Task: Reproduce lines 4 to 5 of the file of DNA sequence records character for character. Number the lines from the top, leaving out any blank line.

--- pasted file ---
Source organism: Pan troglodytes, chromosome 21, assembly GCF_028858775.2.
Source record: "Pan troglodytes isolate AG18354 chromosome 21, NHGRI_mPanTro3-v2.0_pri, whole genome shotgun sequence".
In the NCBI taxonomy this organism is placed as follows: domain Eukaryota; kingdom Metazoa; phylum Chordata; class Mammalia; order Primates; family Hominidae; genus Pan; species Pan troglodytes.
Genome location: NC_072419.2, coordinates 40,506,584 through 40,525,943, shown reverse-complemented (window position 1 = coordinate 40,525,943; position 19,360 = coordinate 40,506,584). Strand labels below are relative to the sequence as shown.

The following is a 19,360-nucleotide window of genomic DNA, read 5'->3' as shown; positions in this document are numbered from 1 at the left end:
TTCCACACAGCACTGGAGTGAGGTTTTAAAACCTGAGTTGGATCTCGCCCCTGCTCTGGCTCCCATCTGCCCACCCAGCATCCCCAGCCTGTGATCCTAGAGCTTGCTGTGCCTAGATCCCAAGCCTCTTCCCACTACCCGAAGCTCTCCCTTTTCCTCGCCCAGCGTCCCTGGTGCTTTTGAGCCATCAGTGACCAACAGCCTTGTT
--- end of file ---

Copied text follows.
Genome location: NC_072419.2, coordinates 40,506,584 through 40,525,943, shown reverse-complemented (window position 1 = coordinate 40,525,943; position 19,360 = coordinate 40,506,584). Strand labels below are relative to the sequence as shown.

The following is a 19,360-nucleotide window of genomic DNA, read 5'->3' as shown; positions in this document are numbered from 1 at the left end: